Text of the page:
- Global Debt Crisis II – Total Global Debt to GDP Ratio Over 300% - Risk of Bail-Ins in 2015 and Beyond - Currency and Gold Wars - $1 Quadrillion “Weapons of Mass Destruction” Derivatives - Cold War II and New World Order as China and Russia Flex Geopolitical Muscles - Enter The Dragon – Paradigm Shift of China Gold Demand - Forecast 2015: None. Forecast 2020: Gold $2,500/oz and Silver $150/oz
Meet Emerge Energy Services: the poster boy for the “irrational exuberance” that has become institutionalized throughout the length and breadth of the Wall Street casino. Today’s Wall Street Journal story coming just five months after last summers potboiler is therefore not simply an update on a speculation gone horribly wrong. It’s actually a template for the deluge to come.
If the tech mania was based on magic, and the housing mania was based on a supposed fact that was historically untrue, today’s mania is a mania of manias, interlinked and resting on premises that are patently illogical, contradicted by both the historical record and current experience. Those premises are: central planning works, government debt promotes prosperity, and economic growth stems from central banks buying that debt with money they create from thin air. On these premises rest manias in governments, their debts, and central banking.
According to KickassTorrents (KAT), which is now the world’s most popular website to download torrents, showed that the number of downloads for “The Interview” surpassed 1 million on early Friday. The tally includes copies which were later deleted due to copyright infringement claims but does not include downloads through other file-sharing services. The figure puts “The Interview” on track to become one of the most pirated movies of the year.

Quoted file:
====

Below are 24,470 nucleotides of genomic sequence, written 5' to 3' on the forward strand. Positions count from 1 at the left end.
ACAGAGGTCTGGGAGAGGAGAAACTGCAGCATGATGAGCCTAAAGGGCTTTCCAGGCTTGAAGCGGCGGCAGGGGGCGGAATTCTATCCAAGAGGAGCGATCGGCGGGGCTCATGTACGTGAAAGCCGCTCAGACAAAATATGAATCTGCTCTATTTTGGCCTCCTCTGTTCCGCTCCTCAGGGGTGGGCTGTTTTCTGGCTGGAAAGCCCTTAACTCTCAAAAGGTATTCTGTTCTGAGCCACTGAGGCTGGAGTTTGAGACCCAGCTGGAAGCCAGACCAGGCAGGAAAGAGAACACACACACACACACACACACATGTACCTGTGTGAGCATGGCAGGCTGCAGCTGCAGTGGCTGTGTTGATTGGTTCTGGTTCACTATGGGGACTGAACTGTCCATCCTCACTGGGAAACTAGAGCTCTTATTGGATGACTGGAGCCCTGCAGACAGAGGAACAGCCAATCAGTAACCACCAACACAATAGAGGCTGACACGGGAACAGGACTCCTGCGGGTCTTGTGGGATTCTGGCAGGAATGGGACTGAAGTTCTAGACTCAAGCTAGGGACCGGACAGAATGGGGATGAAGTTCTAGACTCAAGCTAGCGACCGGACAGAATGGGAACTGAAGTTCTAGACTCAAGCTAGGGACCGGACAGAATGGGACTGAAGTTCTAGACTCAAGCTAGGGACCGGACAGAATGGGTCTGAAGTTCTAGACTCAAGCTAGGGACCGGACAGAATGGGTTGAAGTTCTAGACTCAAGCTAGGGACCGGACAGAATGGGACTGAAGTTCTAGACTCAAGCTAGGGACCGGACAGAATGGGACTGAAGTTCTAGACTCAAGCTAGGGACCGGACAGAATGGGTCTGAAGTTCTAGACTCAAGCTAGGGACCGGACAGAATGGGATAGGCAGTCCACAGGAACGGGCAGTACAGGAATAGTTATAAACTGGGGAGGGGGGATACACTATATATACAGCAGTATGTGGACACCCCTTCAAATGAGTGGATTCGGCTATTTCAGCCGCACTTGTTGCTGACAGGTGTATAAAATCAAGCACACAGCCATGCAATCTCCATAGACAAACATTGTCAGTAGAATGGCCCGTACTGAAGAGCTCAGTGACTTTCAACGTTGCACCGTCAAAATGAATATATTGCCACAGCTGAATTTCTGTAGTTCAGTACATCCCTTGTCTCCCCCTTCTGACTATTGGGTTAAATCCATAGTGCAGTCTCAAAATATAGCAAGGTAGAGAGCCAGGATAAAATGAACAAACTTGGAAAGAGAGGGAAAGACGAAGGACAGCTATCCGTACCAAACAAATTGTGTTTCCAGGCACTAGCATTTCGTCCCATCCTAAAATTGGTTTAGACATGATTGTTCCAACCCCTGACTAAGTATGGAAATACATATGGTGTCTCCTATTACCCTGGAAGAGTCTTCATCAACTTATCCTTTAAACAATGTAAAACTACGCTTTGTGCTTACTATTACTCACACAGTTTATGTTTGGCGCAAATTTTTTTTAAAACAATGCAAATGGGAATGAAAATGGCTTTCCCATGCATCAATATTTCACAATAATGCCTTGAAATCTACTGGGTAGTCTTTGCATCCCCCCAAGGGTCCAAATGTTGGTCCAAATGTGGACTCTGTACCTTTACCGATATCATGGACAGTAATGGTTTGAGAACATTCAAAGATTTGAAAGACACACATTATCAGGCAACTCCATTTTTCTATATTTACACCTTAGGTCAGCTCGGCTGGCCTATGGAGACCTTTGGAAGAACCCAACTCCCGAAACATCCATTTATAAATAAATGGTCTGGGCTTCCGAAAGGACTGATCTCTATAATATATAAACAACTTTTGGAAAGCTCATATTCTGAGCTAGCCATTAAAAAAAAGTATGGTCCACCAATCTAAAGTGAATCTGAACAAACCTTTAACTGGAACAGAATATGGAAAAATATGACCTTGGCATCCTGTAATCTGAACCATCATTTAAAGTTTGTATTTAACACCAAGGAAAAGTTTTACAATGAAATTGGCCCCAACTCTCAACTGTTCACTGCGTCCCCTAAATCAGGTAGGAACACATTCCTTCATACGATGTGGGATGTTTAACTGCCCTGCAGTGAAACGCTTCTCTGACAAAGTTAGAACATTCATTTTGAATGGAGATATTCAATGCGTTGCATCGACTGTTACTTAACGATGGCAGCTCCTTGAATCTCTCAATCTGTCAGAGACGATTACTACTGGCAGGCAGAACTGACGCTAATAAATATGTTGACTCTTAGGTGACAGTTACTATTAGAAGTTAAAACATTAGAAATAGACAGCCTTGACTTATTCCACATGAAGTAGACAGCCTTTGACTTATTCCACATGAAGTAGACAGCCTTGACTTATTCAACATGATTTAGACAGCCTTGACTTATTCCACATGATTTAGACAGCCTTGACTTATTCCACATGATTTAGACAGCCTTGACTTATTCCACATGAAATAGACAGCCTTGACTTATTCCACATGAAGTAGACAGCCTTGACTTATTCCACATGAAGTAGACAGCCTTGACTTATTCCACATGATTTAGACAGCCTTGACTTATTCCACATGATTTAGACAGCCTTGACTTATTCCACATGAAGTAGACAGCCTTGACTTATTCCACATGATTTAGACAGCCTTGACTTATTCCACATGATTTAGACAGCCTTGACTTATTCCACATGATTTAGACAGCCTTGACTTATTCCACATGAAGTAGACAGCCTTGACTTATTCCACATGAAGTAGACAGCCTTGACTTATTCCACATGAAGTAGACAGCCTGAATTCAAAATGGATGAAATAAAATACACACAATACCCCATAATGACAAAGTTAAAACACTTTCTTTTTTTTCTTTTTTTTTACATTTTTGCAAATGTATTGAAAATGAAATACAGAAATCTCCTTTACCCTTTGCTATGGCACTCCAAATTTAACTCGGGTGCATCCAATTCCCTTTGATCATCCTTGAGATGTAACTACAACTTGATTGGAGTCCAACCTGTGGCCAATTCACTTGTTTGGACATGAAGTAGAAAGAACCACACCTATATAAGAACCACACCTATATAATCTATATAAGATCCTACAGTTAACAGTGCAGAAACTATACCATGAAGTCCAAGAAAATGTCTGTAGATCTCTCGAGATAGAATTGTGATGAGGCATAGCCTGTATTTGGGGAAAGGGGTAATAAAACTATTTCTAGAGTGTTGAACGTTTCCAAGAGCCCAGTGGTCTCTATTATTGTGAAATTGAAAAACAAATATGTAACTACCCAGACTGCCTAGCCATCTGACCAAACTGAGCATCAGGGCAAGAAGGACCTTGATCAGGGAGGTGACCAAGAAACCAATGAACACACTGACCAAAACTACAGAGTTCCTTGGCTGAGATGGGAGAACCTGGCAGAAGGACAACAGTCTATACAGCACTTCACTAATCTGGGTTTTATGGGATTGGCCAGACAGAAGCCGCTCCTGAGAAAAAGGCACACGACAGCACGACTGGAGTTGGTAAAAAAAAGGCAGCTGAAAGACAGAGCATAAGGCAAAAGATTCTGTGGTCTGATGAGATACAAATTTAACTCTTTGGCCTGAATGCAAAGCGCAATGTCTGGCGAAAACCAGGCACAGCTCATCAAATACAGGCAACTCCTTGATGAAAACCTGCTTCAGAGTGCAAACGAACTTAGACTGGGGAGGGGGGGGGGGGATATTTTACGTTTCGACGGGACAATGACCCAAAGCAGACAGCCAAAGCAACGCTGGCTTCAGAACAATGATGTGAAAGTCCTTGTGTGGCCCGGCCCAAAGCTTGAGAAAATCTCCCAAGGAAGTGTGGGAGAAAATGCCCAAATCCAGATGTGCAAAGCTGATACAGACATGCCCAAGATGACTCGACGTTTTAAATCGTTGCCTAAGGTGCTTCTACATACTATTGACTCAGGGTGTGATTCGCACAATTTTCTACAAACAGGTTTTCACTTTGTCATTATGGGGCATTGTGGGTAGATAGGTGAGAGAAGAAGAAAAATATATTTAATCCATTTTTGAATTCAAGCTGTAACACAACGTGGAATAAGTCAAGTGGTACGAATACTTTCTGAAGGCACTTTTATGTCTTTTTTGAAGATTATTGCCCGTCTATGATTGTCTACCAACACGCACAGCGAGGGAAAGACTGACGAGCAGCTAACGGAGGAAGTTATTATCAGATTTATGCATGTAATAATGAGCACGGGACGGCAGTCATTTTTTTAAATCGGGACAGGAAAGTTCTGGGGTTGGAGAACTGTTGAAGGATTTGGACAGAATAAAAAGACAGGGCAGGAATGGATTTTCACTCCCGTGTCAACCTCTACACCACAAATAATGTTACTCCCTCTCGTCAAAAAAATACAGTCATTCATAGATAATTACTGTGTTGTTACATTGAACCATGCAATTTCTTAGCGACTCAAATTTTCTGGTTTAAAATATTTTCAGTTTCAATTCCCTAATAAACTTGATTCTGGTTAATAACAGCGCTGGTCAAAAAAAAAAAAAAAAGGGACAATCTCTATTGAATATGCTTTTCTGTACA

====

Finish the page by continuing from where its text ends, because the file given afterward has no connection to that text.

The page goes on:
"Back in the halcyon days of summer, it seemed nothing could go wrong; but now, ...the uncertainties presently being generated have the potential to undermine two crucial kinds of trust – that one must have in the merits of one’s own exposure and that equally critical faith in the reliability of one’s counterparties. If it does, the third great bull run of the 20-year age of Irrational Exuberance could well reach its culmination, after a rally of almost exactly the same magnitude as and of similar duration to the one which ushered it in, all those years ago."
China faces epic unintended consequences in its efforts to 'manage' everything. As Bloomberg rhetorically asks, what if a central bank cut interest rates and borrowing costs rose?
The central banks are now out of dry powder - impaled on the zero-bound. That means any resort to a massive new round of money printing can not be disguised as an effort to “stimulate” the macro-economy by temporarily driving interest rates to “extraordinarily” low levels. They are already there. Instead, a Bernanke style balance sheet explosion like that which stopped the financial meltdown in the fall and winter of 2008-2009 will be seen for exactly what it is—-an exercise in pure monetary desperation and quackery. So duck and cover. This storm could be a monster.
Fraud generates risk, and risk eventually breaks out in the "safest" parts of the financial plumbing, the ones nobody gives a second thought to because they're "low risk." Using unspeakable powers to generate global fraud is not as sustainable as punters imagine. Those who don't believe in risk can alternatively ponder karma as a guide to the future.